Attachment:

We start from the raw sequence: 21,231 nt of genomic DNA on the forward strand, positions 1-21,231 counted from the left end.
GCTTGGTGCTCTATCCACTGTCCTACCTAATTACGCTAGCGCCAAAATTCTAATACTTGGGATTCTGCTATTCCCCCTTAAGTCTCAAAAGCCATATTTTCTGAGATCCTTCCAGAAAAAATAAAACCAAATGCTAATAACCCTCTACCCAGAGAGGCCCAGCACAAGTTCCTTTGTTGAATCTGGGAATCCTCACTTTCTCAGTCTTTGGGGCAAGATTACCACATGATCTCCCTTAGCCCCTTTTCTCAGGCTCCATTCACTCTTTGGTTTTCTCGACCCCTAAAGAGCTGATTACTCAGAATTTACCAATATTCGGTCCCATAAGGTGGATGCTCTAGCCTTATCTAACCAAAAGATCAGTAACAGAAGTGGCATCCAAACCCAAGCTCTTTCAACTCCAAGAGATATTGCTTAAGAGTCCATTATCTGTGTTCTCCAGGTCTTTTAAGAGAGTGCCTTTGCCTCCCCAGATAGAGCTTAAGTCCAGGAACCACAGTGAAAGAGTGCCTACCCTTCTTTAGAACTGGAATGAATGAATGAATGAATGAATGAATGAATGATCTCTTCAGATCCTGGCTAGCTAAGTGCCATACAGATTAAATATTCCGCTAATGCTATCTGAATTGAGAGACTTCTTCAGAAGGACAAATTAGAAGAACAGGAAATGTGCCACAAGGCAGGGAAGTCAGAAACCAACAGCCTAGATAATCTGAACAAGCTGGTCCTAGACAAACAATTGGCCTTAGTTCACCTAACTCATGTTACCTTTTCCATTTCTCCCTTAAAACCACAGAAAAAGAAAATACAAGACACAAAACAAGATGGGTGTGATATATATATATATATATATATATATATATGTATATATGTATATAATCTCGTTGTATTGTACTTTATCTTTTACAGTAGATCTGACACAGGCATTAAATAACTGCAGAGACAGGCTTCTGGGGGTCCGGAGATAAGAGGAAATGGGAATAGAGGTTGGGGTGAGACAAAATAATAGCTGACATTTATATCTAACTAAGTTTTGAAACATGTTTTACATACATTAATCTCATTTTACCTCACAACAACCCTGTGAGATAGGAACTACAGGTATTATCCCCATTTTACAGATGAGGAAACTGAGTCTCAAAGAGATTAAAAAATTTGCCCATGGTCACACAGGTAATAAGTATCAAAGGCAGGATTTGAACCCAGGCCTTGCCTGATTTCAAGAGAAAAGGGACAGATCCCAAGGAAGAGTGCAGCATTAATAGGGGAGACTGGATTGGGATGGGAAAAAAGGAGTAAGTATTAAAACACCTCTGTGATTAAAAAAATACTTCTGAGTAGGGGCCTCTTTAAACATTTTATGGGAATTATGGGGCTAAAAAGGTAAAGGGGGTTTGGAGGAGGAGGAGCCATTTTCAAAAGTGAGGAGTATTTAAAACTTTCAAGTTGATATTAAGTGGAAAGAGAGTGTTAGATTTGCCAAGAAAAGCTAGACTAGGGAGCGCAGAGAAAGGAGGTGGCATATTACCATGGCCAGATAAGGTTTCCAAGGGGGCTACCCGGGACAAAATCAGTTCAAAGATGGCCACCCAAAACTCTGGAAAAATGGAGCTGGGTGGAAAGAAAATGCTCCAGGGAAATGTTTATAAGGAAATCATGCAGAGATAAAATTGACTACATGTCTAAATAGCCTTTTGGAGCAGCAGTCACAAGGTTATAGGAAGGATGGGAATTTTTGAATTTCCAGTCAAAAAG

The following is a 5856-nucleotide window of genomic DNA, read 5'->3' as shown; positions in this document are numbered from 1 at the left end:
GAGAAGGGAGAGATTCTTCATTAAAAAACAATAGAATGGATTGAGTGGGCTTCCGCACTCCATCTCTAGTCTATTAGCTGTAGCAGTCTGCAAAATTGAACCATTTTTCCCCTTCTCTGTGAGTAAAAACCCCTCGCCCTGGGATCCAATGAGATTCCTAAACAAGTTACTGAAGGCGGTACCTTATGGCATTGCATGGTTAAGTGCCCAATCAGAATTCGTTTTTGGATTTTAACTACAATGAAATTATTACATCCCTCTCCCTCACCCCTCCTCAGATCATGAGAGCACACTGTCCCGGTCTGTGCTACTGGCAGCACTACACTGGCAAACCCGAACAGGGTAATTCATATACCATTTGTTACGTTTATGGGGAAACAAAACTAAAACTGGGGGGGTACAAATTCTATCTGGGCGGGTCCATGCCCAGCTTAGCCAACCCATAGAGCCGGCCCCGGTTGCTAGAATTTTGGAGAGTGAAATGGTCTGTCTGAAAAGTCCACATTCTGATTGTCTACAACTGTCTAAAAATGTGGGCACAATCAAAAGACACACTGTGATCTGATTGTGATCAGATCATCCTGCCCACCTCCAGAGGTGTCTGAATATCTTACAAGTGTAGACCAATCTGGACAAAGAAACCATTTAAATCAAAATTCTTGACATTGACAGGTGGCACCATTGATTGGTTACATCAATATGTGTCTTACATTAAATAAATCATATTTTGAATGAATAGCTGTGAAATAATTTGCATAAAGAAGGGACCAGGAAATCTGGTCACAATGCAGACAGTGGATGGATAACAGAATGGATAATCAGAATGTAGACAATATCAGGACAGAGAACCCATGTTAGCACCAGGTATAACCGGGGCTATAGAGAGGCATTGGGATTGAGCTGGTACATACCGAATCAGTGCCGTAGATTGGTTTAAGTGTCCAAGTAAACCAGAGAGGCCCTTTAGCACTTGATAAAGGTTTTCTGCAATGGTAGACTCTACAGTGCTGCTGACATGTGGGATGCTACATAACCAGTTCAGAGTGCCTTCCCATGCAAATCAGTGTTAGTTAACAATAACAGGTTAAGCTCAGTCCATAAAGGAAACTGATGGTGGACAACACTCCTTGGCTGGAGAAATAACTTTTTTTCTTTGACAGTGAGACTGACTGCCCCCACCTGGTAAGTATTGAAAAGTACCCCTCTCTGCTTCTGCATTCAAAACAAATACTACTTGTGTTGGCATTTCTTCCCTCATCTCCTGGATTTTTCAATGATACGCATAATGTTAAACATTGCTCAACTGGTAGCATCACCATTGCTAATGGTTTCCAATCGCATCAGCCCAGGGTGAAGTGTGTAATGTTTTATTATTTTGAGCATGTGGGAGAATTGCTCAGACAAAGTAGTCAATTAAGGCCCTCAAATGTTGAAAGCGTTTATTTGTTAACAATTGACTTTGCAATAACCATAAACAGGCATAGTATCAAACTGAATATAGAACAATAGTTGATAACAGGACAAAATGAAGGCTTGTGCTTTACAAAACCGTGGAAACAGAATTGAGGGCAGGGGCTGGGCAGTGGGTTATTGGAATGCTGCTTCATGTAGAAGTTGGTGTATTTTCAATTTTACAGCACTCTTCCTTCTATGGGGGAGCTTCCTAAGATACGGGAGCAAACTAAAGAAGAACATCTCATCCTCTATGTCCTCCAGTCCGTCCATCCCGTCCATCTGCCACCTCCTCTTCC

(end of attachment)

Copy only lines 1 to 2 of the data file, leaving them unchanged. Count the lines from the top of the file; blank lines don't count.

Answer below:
We start from the raw sequence: 21,231 nt of genomic DNA on the forward strand, positions 1-21,231 counted from the left end.
GCTTGGTGCTCTATCCACTGTCCTACCTAATTACGCTAGCGCCAAAATTCTAATACTTGGGATTCTGCTATTCCCCCTTAAGTCTCAAAAGCCATATTTTCTGAGATCCTTCCAGAAAAAATAAAACCAAATGCTAATAACCCTCTACCCAGAGAGGCCCAGCACAAGTTCCTTTGTTGAATCTGGGAATCCTCACTTTCTCAGTCTTTGGGGCAAGATTACCACATGATCTCCCTTAGCCCCTTTTCTCAGGCTCCATTCACTCTTTGGTTTTCTCGACCCCTAAAGAGCTGATTACTCAGAATTTACCAATATTCGGTCCCATAAGGTGGATGCTCTAGCCTTATCTAACCAAAAGATCAGTAACAGAAGTGGCATCCAAACCCAAGCTCTTTCAACTCCAAGAGATATTGCTTAAGAGTCCATTATCTGTGTTCTCCAGGTCTTTTAAGAGAGTGCCTTTGCCTCCCCAGATAGAGCTTAAGTCCAGGAACCACAGTGAAAGAGTGCCTACCCTTCTTTAGAACTGGAATGAATGAATGAATGAATGAATGAATGAATGATCTCTTCAGATCCTGGCTAGCTAAGTGCCATACAGATTAAATATTCCGCTAATGCTATCTGAATTGAGAGACTTCTTCAGAAGGACAAATTAGAAGAACAGGAAATGTGCCACAAGGCAGGGAAGTCAGAAACCAACAGCCTAGATAATCTGAACAAGCTGGTCCTAGACAAACAATTGGCCTTAGTTCACCTAACTCATGTTACCTTTTCCATTTCTCCCTTAAAACCACAGAAAAAGAAAATACAAGACACAAAACAAGATGGGTGTGATATATATATATATATATATATATATATATGTATATATGTATATAATCTCGTTGTATTGTACTTTATCTTTTACAGTAGATCTGACACAGGCATTAAATAACTGCAGAGACAGGCTTCTGGGGGTCCGGAGATAAGAGGAAATGGGAATAGAGGTTGGGGTGAGACAAAATAATAGCTGACATTTATATCTAACTAAGTTTTGAAACATGTTTTACATACATTAATCTCATTTTACCTCACAACAACCCTGTGAGATAGGAACTACAGGTATTATCCCCATTTTACAGATGAGGAAACTGAGTCTCAAAGAGATTAAAAAATTTGCCCATGGTCACACAGGTAATAAGTATCAAAGGCAGGATTTGAACCCAGGCCTTGCCTGATTTCAAGAGAAAAGGGACAGATCCCAAGGAAGAGTGCAGCATTAATAGGGGAGACTGGATTGGGATGGGAAAAAAGGAGTAAGTATTAAAACACCTCTGTGATTAAAAAAATACTTCTGAGTAGGGGCCTCTTTAAACATTTTATGGGAATTATGGGGCTAAAAAGGTAAAGGGGGTTTGGAGGAGGAGGAGCCATTTTCAAAAGTGAGGAGTATTTAAAACTTTCAAGTTGATATTAAGTGGAAAGAGAGTGTTAGATTTGCCAAGAAAAGCTAGACTAGGGAGCGCAGAGAAAGGAGGTGGCATATTACCATGGCCAGATAAGGTTTCCAAGGGGGCTACCCGGGACAAAATCAGTTCAAAGATGGCCACCCAAAACTCTGGAAAAATGGAGCTGGGTGGAAAGAAAATGCTCCAGGGAAATGTTTATAAGGAAATCATGCAGAGATAAAATTGACTACATGTCTAAATAGCCTTTTGGAGCAGCAGTCACAAGGTTATAGGAAGGATGGGAATTTTTGAATTTCCAGTCAAAAAG